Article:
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Re: Idempotence and "Replication Insensitivity" are equivalent ?

From: Bob Badour <>
Date: Mon, 25 Sep 2006 11:38:37 GMT
Message-ID: <1dPRg.38582$>

Phil Carmody wrote:

> Chris Smith <> writes:

>>Brian Selzer <> wrote:
>>>There is no fallacy, except in your statement.  Only a fool would accept at 
>>>face value any assertion made by a liar, a lunatic or a buffoon.  The 
>>>introduction of profanity and personal attacks leads one to question the 
>>>motivation, intelligence, and maturity of the speaker.  It is prudent, 
>>>therefore, for one to reevaluate any argument put forth by such a person, 
>>>taking that adolescent behavior into account.

> But did you change your evaluation of the mathematical argument
> I put forward? Did it flip from correct to incorrect just because
> I said "fucking idiot" 6 posts later in the thread. If not, then
> what was achieved by the reevaluation - it sounds completely
> unnecessary?
> Often, except for truly hopeless cases, bluntness catalyses people
> into going back to square one and reevaluating their positions,
> forcing them to justify what they assert, and perhaps do more
> research. Therefore it's a useful tool when they have grave
> misconceptions. It's only used _after_ the process of simply feeding
> facts or corrections to the recipient has been exhausted.
> If one is supposed to read between the lines of Brian's post, he's
> calling me a liar, a lunatic, or a buffoon, and quite explicitly
> stated that my motivation, intelligence, and maturity are questionable.
> Is that not insulting? If so - Brian's resorted to insults, and is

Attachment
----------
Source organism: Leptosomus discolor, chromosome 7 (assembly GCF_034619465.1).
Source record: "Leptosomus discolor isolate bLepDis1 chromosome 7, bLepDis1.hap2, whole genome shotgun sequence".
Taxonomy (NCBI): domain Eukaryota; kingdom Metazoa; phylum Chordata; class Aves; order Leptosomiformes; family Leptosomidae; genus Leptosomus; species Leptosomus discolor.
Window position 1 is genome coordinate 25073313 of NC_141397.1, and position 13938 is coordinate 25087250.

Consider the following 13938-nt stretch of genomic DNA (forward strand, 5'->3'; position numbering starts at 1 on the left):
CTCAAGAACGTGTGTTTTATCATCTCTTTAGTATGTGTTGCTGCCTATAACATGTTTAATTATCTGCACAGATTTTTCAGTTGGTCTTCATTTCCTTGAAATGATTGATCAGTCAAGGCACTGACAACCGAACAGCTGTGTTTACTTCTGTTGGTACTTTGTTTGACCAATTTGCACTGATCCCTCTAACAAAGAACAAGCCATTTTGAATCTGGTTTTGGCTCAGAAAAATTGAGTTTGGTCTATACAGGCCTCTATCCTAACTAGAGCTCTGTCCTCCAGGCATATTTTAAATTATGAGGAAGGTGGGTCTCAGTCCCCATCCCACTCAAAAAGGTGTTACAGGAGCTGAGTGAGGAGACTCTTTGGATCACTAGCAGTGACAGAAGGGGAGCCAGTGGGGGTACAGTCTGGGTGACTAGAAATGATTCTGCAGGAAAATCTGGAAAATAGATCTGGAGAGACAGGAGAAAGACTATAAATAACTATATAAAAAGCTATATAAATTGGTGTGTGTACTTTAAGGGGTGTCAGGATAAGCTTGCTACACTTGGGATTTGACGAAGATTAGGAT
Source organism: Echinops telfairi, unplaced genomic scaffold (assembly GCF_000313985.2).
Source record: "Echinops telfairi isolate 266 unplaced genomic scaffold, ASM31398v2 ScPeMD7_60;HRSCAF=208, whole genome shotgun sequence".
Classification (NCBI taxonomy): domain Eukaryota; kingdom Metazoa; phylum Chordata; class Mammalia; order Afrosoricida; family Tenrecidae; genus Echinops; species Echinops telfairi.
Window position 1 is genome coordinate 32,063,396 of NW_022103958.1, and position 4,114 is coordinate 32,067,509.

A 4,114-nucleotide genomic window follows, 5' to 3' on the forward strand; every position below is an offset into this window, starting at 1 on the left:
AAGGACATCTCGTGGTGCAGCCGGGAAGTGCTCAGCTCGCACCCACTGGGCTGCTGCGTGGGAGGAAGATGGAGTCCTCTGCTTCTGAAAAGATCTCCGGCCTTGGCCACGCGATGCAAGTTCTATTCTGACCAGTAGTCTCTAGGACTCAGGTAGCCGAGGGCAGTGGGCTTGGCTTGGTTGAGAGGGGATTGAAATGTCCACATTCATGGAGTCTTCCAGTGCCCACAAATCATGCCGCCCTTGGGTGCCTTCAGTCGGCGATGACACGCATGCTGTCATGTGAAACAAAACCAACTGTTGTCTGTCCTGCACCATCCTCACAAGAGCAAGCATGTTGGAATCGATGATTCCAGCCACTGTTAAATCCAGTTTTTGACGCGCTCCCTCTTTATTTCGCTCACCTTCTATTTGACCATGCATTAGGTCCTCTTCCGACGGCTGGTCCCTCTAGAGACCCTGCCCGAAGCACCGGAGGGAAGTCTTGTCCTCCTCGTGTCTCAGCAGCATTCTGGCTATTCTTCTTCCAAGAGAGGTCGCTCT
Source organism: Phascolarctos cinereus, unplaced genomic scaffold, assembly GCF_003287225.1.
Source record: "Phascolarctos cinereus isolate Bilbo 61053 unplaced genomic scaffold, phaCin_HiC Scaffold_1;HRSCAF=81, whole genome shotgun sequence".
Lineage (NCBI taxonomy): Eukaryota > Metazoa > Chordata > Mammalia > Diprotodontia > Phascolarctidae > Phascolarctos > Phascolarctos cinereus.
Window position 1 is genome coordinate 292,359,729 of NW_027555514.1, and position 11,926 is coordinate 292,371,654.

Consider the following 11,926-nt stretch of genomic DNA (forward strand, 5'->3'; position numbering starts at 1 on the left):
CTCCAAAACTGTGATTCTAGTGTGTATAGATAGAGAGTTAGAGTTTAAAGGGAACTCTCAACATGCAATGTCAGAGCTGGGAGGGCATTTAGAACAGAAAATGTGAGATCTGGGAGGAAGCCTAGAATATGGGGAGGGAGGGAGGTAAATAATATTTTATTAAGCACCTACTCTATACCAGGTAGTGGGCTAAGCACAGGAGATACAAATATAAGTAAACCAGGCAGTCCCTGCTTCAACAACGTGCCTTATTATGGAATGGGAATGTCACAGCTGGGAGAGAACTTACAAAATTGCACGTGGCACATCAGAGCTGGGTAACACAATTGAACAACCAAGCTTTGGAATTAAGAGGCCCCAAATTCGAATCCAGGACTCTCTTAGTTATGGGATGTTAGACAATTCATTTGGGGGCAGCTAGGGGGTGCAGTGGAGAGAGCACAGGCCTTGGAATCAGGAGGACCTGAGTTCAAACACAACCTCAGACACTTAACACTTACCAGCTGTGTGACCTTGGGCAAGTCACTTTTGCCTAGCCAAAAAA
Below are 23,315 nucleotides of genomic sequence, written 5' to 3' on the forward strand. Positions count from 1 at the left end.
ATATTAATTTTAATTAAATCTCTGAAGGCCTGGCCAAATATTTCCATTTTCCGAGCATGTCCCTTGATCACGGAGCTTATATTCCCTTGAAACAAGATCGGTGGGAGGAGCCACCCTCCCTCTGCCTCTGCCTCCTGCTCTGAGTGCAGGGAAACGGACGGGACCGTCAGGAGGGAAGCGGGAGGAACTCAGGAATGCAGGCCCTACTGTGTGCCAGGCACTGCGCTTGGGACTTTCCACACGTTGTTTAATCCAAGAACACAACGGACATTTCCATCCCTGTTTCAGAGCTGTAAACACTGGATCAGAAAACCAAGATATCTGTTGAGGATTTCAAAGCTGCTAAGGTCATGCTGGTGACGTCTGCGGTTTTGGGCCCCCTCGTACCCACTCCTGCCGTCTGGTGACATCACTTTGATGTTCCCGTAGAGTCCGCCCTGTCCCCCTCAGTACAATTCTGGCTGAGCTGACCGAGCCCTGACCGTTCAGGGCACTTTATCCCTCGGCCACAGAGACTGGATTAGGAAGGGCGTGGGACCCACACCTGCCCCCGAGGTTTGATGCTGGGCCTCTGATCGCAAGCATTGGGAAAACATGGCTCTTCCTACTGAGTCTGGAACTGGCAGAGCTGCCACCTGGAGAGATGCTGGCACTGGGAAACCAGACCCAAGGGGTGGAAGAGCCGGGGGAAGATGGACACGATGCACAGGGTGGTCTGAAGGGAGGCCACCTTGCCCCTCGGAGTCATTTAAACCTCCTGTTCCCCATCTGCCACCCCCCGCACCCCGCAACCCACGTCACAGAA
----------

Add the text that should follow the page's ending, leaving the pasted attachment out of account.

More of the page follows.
> no better than I. Sauce for the goose, and all that.
>>>You wrote, "There are some sets, such as {0, 1}, where every value between 0 
>>>and 1 (including both endpoints) is minimum."
>>>Unless 0 and 1 belong to some domain other than integers, whole numbers or 
>>>real numbers, it is clear that 0 is the minimum value of the set {0, 1}.  I 
>>>don't know where you came up with the idea that both values are minimum.
>>That statement was made, though, in the context of defining the median.  
>>The definition put forth (I don't recall by whom) is that the median is 
>>the number c such that the sum of the distances of each member of the 
>>set from c is minimized.  In that context, the statement makes sense.  
>>When considering the set {0, 1}, any real number c from zero to one 
>>minimizes the sum of distances of members of the set from from c.
>>Not meant to encourage juvenile behavior, but there was context for that 

> Thank you for remembering the context. I suspect Brian jumped in
> late and hadn't paid attention earlier in the thread.

Nah. Brian is a self-aggrandizing ignorant who showed up in c.d.t a few weeks ago. He likes to make long-winded arguments full of concrete examples while simple statements regarding the essential abstractions sail clear over his head.

I added him to my twit filter weeks ago. Received on Mon Sep 25 2006 - 06:38:37 CDT

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